Long-term plans for the space as a legitimate town square could also include a number of tweaks to how the park interacts with the area around it. Better utilizing Jefferson Street as a part-time pedestrian street would be a wise step. Automatic Rising Bollards could be installed on the edges of Wells St and Kilbourn Ave to close the street to automobile traffic on weekend nights, better connecting the park and businesses on the west side of the street.  Additionally, attention should be paid to how the Cathedral of St. John the Evangelist (from which the park draws its name) connects with the park. Installing special brick pavers on a small section of Jackson St. and removing a tree or two could yield a much better connection between the iconic church and park.

Those are my initial thoughts. What are yours? Please share your comments. The resulting discussion could lead to a much improved Cathedral Square Park. It’s a chance to make a good town square a great one.

Cathedral Square Photo Gallery

Categories: Real Estate

11 thoughts on “How to Improve Cathedral Square”

  1. Peter Zanghi says:

    Since Jefferson St. ends at MSOE anyway, it would be great if they could just close that road permanently on the block containing Cathedral Square. Pave it with brick, and have the restaurants and businesses become more intimately connected with the park. The main issue I could see holding this back would be parking for the businesses, but wouldn’t it be great if that stretch was a little pedestrian mall? Not only would it compliment the park and businesses, but would compliment MSOE, as well.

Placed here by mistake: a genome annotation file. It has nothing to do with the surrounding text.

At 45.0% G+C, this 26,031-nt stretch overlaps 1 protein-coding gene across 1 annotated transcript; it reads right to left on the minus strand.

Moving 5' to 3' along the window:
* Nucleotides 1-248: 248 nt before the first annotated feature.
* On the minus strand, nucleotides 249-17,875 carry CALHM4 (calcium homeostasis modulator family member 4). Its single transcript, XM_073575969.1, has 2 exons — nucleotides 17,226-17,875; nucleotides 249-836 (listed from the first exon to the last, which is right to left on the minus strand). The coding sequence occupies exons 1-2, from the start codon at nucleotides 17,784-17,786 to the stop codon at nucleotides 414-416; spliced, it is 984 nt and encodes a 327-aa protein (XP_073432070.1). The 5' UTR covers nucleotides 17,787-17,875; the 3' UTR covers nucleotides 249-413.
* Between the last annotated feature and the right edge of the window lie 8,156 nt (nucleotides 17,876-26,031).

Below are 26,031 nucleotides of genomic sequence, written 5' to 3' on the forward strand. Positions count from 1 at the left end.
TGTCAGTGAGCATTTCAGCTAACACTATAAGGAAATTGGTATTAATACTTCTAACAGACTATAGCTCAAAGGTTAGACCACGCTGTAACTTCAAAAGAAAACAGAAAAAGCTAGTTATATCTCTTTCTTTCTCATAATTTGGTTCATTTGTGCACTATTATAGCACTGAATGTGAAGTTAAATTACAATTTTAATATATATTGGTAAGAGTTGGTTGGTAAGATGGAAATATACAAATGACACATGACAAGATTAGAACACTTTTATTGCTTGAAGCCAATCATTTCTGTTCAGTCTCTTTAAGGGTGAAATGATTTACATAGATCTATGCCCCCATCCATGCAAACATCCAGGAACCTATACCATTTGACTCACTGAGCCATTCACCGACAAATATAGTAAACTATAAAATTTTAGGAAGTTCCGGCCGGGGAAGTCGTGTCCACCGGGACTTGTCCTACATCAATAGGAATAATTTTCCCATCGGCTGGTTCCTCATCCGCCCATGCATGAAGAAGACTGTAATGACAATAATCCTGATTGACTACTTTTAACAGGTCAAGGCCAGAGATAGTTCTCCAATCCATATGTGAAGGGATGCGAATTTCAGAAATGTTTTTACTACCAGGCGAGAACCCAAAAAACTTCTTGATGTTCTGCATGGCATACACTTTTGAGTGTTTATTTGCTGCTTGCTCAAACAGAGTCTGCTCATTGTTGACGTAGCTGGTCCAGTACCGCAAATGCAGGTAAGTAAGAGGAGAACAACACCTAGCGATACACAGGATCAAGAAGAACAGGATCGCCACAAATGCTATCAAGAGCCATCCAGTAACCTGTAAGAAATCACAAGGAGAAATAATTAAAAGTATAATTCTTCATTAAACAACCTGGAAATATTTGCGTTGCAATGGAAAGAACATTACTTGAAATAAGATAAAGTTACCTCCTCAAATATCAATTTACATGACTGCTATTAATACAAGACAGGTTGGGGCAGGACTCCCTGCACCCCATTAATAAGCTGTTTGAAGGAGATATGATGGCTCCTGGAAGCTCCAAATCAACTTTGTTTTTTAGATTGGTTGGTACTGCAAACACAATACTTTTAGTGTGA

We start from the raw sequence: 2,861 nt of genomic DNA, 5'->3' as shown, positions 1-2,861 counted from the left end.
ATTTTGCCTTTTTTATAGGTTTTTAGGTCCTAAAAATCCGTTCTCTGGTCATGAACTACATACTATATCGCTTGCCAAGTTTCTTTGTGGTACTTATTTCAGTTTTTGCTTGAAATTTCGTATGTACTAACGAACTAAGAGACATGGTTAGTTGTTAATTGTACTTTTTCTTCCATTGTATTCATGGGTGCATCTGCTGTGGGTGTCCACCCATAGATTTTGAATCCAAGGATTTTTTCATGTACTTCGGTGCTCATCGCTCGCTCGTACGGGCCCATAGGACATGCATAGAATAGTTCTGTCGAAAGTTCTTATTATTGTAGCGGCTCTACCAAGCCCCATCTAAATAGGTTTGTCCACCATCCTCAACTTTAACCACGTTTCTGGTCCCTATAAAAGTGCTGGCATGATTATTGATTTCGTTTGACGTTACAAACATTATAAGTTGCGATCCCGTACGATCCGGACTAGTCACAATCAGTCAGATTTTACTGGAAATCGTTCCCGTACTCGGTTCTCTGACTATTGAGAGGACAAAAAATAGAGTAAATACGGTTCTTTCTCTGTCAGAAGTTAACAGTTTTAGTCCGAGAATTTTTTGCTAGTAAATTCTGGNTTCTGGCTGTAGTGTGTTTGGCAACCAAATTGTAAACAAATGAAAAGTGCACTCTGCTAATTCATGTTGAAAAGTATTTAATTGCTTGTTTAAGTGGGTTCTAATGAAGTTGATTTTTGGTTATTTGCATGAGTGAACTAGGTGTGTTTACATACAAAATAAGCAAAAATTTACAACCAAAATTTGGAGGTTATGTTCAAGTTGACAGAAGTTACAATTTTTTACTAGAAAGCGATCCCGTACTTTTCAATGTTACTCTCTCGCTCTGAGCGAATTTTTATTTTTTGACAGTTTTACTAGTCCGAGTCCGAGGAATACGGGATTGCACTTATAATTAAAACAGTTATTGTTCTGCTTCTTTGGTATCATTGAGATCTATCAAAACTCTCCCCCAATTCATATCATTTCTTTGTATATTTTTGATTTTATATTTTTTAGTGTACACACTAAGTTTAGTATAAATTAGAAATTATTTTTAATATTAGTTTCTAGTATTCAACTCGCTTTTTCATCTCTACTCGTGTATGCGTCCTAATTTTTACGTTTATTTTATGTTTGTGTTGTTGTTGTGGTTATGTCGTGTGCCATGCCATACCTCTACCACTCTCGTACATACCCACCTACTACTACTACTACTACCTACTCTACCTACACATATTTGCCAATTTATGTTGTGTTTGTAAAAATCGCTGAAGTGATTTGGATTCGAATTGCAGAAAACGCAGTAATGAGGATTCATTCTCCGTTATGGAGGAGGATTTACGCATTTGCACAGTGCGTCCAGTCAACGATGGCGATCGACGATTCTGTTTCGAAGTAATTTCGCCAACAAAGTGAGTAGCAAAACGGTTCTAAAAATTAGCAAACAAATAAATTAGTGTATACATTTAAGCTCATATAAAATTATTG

I do like the rising bollards idea for that part of Jackson St., which should also be paved with brick, at the very least. In addition, rising bollards could be installed to the north of the park on Kilbourne for large events, since they already close it off for Jazz in the Park. It would make things look a lot neater than orange barricades.

  2. Jesse Hagen says:

    It would be really nice to have a bandshell with restrooms, as has been proposed. Personally, I worry that it won’t be maintained as it should, hopefully the Parks dept. isn’t in charge of that.